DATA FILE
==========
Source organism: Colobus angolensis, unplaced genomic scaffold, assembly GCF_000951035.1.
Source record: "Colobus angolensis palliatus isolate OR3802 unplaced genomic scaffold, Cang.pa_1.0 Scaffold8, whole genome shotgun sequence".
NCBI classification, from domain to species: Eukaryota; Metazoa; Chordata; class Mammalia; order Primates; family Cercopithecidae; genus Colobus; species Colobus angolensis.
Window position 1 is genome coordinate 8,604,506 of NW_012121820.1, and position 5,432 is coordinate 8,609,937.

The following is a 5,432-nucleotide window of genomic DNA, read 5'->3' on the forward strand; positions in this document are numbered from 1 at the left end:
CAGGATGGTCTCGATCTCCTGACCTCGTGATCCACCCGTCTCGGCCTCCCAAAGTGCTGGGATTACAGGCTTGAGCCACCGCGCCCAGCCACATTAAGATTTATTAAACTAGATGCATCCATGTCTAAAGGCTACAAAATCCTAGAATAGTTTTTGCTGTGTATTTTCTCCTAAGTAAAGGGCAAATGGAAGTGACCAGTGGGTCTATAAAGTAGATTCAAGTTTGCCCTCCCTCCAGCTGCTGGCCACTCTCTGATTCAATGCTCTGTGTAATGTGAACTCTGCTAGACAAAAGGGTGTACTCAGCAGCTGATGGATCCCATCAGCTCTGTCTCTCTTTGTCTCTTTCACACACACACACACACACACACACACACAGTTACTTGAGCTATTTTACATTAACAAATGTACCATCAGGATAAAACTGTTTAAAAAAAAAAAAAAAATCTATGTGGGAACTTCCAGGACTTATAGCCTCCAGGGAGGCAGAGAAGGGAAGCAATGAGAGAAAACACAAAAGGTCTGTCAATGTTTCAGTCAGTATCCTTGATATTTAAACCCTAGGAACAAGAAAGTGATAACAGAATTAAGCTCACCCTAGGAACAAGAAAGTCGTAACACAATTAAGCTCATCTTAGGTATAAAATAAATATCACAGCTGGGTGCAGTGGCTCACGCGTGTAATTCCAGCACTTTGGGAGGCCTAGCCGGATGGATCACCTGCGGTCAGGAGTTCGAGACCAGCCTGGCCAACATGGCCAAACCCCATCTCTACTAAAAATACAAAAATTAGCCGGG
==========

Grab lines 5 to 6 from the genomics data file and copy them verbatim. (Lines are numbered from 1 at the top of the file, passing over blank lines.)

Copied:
The following is a 5,432-nucleotide window of genomic DNA, read 5'->3' on the forward strand; positions in this document are numbered from 1 at the left end:
CAGGATGGTCTCGATCTCCTGACCTCGTGATCCACCCGTCTCGGCCTCCCAAAGTGCTGGGATTACAGGCTTGAGCCACCGCGCCCAGCCACATTAAGATTTATTAAACTAGATGCATCCATGTCTAAAGGCTACAAAATCCTAGAATAGTTTTTGCTGTGTATTTTCTCCTAAGTAAAGGGCAAATGGAAGTGACCAGTGGGTCTATAAAGTAGATTCAAGTTTGCCCTCCCTCCAGCTGCTGGCCACTCTCTGATTCAATGCTCTGTGTAATGTGAACTCTGCTAGACAAAAGGGTGTACTCAGCAGCTGATGGATCCCATCAGCTCTGTCTCTCTTTGTCTCTTTCACACACACACACACACACACACACACACAGTTACTTGAGCTATTTTACATTAACAAATGTACCATCAGGATAAAACTGTTTAAAAAAAAAAAAAAAATCTATGTGGGAACTTCCAGGACTTATAGCCTCCAGGGAGGCAGAGAAGGGAAGCAATGAGAGAAAACACAAAAGGTCTGTCAATGTTTCAGTCAGTATCCTTGATATTTAAACCCTAGGAACAAGAAAGTGATAACAGAATTAAGCTCACCCTAGGAACAAGAAAGTCGTAACACAATTAAGCTCATCTTAGGTATAAAATAAATATCACAGCTGGGTGCAGTGGCTCACGCGTGTAATTCCAGCACTTTGGGAGGCCTAGCCGGATGGATCACCTGCGGTCAGGAGTTCGAGACCAGCCTGGCCAACATGGCCAAACCCCATCTCTACTAAAAATACAAAAATTAGCCGGG